If indeed this is Monument Valley. The picture is titled "This Might Be Monument Valley." So it's equally possible it's not, I suppose.
At Page, I stopped to tour Glen Canyon Dam.
Pretty as a picture postcard. Notice the presence of an actual lake behind the dam.
It might seem outrageous to younger people, but in 1981 Lake Powell was a real lake. In fact, when I visited the dam in 1984, the problem was too much water, not too little—the lake was threatening to overtop the gates at the spillway, which was out of service because the last time they opened it, boulders the size of Volkswagen Beetles had ripped out of the spill way tunnel. Anyway, the most memorable thing about the 1981 tour was the “Building the Dam” movie preceding the visit to the power plant. The director was really determined to show all the ways that concrete can come out of mixers, chutes, buckets, etc. It was a bit unsettling. I think the director probably went on to make specialized adult movies. If you catch my drift.
So much for the dam (at least that one). You can’t visit the Southwest without seeing pre-Columbian native American ruins, so on this trip I stopped at Wupatki/Sunset Crater National Monument. Wupatki is a fairly big dwelling:
I am not sure how much of this was reconstructed by the Civilian Conservation Corps back in the ‘30s. I did notice drain tiles in the rooms, which the park ranger admitted were not original. She joked that CCC workers from out east installed them, not realizing that there’s next to no rain in this part of the country.
I should note that it was drizzling when she said this.
Sunset Crater is a nearby volcano, part of the same national monument because Wupatki’s people and the volcano were intertwined inseparably.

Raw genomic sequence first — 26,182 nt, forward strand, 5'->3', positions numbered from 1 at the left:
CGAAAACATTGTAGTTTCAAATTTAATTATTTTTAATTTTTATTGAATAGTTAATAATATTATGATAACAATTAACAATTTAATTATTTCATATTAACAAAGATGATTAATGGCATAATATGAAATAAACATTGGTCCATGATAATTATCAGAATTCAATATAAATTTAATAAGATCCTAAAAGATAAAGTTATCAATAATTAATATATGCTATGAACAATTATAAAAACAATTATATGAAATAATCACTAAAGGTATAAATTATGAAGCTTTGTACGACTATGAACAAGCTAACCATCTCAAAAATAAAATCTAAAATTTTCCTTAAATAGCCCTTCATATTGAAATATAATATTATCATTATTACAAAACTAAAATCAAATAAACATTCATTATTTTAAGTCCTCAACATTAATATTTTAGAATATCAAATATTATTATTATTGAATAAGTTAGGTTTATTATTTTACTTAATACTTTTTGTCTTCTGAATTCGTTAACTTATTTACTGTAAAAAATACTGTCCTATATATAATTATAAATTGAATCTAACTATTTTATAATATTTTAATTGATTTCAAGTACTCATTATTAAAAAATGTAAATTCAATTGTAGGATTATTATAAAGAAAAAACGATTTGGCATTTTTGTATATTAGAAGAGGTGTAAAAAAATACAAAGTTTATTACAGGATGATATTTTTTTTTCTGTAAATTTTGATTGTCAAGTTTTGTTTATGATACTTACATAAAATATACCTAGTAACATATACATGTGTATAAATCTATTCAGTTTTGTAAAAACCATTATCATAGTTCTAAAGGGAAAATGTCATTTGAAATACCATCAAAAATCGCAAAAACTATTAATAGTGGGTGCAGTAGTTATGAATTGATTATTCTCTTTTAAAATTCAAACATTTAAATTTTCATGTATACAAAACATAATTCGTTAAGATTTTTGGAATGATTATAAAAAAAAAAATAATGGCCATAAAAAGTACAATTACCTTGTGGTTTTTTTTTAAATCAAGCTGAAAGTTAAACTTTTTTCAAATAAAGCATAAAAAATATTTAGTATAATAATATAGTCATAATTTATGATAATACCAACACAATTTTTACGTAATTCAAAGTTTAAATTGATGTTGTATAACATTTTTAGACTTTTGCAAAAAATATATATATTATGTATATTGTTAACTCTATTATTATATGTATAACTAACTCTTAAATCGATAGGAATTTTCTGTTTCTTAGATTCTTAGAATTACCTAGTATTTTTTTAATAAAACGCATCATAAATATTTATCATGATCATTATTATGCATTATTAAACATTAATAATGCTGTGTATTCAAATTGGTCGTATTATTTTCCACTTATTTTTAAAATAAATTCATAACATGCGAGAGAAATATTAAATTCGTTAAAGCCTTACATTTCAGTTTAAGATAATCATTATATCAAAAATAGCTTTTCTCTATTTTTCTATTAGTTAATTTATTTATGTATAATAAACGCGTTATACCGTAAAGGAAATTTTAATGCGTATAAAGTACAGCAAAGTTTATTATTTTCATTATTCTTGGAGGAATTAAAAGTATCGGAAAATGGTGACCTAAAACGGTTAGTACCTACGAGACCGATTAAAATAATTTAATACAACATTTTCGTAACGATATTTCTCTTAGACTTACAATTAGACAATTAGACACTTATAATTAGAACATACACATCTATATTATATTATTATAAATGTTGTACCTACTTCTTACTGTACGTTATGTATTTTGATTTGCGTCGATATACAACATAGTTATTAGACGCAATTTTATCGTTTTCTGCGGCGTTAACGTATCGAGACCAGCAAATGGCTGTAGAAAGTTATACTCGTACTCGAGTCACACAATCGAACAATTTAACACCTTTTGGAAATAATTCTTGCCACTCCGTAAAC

No, the people did not leave when the volcano erupted—they left when it stopped erupting and stopped raining mineral-rich volcanic ash onto their fields. Seems the soil here is really poor.
There is a lava field at Sunset Crater, complete with lava tubes that you can explore. I did. Can’t find the pictures, of course.
So, down to Flagstaff.
The next day I headed to New Mexico, to visit friends in Silver City. It was a long, long day: in the morning I rode down Oak Creek Canyon to Sedona, made a stop at the natural water slide at Slide Rock.
What fun! Then, down to the Tonti Natural Bridge, a unique formation, a natural bridge built up out of travertine (stone deposited by mineral rich water). You pay a small fee, park on top, hike down to the bottom. A tiny waterfall pours from the top of the bridge, and sort of peters out in mid-air.
And then, down to (T) Roosevelt Dam, which in 1981 was a gorgeous piece of stone engineering.
In '81, you could ride across the top of the dam, which was a pretty neat thing. This is also, of course, the end of the Apache Trail (from Phoenix). In those days all three of the roads that meet at this dam were gravel or dirt, and the highway department had done a great job of covering the route to the north (the one I came down from Tonto Natural Bridge) with a thick layer of loose gravel. It seemed more work to ride than the dirt roads up by Moab! I will blame this on the (by then well worn) "universal trials" tires that were standard equipment on dual purpose bikes back then. Equally inept in dirt and pavement, and particularly bad on loose gravel.